Have you ever felt like 20 tabs are running in your head? 5 of them are frozen and suddenly you don’t know where a tune of music is coming from? The mind of an average ADHD person runs this hyperactivity at least every other day. Attention Deficit Hyperactivity Disorder (ADHD) is a neurodevelopmental disorder. It is associated with impaired levels of lack of attention, along with hyperactivity and impulsivity. ADHD is known to often develop in infancy and commonly continue into adulthood.
ADHD is frequently connected with poor results in academics, occupational performance, and social interactions in adulthood. Not only symptoms, but this blog will also guide us to other related problems with ADHD, its causes, complications and when we should visit a doctor.
What is the difference between normal and ADHD behavior?
Almost everyone gets ADHD-like symptoms at some stage of their life. If your troubles are new or have occurred relatively seldom in the past, you are unlikely to have ADHD. Only when symptoms are strong enough to create continuing issues in more than one area of your life, you may question if you are ADHD diagnosed. These chronic and bothersome symptoms can be traced back to infancy.
Symptoms in Young Adults
The signs of ADHD in adulthood are more elusive to pinpoint. This is mostly because there isn’t enough study on adults with ADHD. As the demands of adult life mount, hyperactivity tends to decline while inattentiveness continues to persist. Approved by experts, the following are the most common symptoms of ADHD that can be seen in young adults:
- Having difficulty multitasking
- Inadequate planning skills
- Inattention to detail and carelessness
- Ineffective organizational abilities
- Difficulty in concentrating or prioritizing
- Missing or misplacing items regularly
- Agitation and lightheadedness
- Having difficulties being silent and speaking out of turn
- Responding quickly and frequently disrupting others
- Mood swings, impatience, and a short temper
- Inability to handle stress
- Inconsistent performance
- Poor sense of time
- Insufficient restful sleep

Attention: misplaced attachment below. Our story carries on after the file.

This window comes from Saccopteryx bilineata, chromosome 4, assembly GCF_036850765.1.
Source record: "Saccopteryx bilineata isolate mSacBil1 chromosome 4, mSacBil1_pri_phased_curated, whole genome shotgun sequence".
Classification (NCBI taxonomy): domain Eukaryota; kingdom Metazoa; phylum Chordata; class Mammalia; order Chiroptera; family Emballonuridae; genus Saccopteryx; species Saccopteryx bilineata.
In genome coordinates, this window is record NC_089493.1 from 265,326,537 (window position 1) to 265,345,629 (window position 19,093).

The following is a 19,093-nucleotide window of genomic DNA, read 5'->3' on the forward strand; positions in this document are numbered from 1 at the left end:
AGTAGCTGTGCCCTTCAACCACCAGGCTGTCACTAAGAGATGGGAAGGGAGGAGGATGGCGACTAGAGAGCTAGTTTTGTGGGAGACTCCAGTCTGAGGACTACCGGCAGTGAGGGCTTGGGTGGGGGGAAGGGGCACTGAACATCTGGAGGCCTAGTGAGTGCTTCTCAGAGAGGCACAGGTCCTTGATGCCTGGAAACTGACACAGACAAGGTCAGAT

- Unexpectedly low achievements (not failing, but not achieving what you feel you should be or could be)
- Addiction to or misuse of drugs
ADHD and related problems in adults
As with ADHD in kids and teens, adult-onset ADHD can coexist with several other disorders or issues. Depression is among the most prevalent ones. Along with ADHD, people may also have the following conditions:
- Personality disorders: Conditions where a person’s thought, perception, emotion, or interpersonal interaction is very different from that of the ordinary person.
- Obsessive-compulsive disorder (OCD): Obsessive thoughts and compulsive activity that affects your mood, causing it to swing from one extreme to another.
Relationship and social interaction issues might arise as a result of the behavioral issues connected to ADHD.
Causes of ADHD
Although the precise causation of attention deficit hyperactivity disorder (ADHD) is unknown, a few variables are believed to blame:
- Through inheritance
The genes you acquire from your parents are generally believed to have a key role in developing the disorder. This is mainly because ADHD tends to run in families. According to research, those with ADHD are more likely to have parents or siblings with the disorder.
However, the inheritance pattern for ADHD is probably complicated and is not assumed to be due to a single genetic defect.
- Brain structure and operation
The exact relevance of probable changes in the brains of people with ADHD and those without the disorder has not yet been determined by research. Although, experts have confirmed that ADHD is not a result of parenting methods. Other research has hypothesized that neurotransmitters may be out of balance or may not function properly in the brain of someone with ADHD.
ADHD complications can make your life challenging. ADHD is associated with:
- Poor performance at job or school
- Financial difficulties
- Issues involving the law
- Abuse of alcohol or any other drug
- Recurring accidents or mishaps
- Unstable connections
- Unhealthy bodily and mental state
- Bad sense of oneself
- Suicidal attempts
When to visit a doctor
ADHD cannot be cured- but is surely can be treated. Often, patients wait too long to discuss their ADHD symptoms with their doctors. You ought to have enough confidence to take the safe course and bring it up. If any of the prior mentioned symptoms keep upsetting your life, discuss the possibility of ADHD with your doctor.
Here is the first part of the ADHD series, where we have shed light on knowing how to acknowledge and analyze ADHD. In the second part, we will get to how to accept and adapt to living a contented life even with ADHD.